The above figures, mark you, represent just one academic year. For four years, the average cost of college attendance will be $103,560 and $210,000 for public in-state and private colleges respectively.
Very few families are able to raise these figures in order to enable their children to attend college. Nevertheless, taking out loans for college has enabled a ton of students to attain their college dream.
- Empowers You to Attend Your Dream College
While still in high school, most learners will have already made up their mind on which college they will want to attend. What if you are unable to raise the cost of attendance for your dream college?
Let’s have an example.
John’s parents are diligent citizens who know the value of college education and have, therefore, over the years, saved enough money for their son to join a public in-state college. However, John has a dream to study at Yale, a private college, whose cost of attendance is almost double what John’s parents have managed to save.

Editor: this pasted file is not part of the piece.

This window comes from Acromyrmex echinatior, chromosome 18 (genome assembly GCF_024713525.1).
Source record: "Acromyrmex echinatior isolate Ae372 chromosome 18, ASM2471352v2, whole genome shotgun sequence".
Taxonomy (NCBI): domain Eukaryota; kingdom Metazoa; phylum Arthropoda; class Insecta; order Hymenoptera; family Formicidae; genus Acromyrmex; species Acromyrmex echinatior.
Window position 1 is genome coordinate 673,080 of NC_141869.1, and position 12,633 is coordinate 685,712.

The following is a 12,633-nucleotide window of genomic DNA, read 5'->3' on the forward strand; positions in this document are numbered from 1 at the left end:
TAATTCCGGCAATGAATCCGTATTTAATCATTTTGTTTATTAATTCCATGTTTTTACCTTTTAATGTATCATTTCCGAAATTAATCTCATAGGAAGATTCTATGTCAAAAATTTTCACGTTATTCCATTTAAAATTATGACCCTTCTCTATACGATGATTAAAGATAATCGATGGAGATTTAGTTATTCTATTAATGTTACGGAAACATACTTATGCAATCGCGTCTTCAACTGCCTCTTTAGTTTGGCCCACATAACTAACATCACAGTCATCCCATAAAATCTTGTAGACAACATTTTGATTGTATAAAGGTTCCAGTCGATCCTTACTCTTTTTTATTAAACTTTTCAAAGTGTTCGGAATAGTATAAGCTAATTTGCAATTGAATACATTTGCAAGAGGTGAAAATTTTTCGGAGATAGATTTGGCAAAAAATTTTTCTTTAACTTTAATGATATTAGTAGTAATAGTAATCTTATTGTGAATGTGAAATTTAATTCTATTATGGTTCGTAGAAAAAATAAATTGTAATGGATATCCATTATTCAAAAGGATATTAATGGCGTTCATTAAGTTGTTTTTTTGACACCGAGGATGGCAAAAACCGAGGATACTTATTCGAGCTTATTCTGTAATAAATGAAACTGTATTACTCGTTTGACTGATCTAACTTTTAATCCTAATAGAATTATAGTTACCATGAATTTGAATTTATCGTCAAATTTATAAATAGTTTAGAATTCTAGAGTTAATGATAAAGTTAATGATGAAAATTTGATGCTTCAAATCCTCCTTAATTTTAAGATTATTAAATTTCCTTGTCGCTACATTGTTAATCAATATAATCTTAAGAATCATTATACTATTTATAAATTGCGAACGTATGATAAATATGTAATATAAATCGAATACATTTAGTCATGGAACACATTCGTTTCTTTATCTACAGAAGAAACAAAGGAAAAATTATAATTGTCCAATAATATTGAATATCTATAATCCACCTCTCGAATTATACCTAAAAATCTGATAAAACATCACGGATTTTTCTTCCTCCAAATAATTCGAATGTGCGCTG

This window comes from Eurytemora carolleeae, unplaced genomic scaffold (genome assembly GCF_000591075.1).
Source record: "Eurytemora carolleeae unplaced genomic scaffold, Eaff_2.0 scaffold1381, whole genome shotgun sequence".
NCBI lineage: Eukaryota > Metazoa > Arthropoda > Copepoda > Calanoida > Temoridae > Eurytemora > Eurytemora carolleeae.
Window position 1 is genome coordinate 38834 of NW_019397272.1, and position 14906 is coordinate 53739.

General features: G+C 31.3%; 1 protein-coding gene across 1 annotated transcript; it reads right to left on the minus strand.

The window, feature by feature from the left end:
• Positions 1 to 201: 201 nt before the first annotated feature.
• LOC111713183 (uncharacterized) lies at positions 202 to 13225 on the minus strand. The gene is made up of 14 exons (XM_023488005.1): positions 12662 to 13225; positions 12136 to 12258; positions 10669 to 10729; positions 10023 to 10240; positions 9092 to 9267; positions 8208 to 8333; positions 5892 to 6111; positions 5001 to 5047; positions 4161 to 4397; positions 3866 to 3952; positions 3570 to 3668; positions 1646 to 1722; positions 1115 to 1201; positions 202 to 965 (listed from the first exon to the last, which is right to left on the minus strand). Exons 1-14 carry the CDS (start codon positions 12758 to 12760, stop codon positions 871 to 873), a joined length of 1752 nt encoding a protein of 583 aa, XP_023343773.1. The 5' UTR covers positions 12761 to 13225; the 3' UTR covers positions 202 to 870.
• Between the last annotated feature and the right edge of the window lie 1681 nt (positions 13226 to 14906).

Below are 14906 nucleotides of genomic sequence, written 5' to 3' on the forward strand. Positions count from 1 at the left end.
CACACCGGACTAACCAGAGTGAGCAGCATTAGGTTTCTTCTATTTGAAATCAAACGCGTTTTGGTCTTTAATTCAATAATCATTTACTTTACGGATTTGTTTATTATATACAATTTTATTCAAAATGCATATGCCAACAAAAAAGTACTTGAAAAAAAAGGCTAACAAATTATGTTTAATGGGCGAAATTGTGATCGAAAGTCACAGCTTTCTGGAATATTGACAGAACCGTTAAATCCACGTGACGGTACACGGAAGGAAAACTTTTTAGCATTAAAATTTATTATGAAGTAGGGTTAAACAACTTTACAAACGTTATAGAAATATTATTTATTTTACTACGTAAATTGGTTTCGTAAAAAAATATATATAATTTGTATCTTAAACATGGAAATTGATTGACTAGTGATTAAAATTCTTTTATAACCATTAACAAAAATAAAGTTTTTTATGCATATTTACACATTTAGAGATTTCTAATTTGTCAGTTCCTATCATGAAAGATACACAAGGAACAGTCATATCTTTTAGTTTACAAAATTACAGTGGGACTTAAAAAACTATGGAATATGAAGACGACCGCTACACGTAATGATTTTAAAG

Without any scholarships or grants, John will be unable to go to his dream college, but not if he can successfully apply for a Federal or private college loan.
Taking out a college loan, therefore, will not only enable you to join a college, but it can also be the difference between settling for that “average” college and going to your dream college.
- Taking Out College Loans Helps Build Credit
For many students, taking out loans for college is considered a risky affair for fear of defaulting payment. While it is true that paying back the loan can be frustrating, it is equally true that these loans, if repaid in time, will help build your credit.
Student loans impact on your credit, either positively or negatively depending on your repayment.
Here are two ways on how taking out a college loan can help build a solid credit history.
- Timely payment boosts your credit score; how you repay your loan will have a 35% influence on your credit score. If you are able to pay at least the minimum payment due every month, it will work to your advantage and boost your score.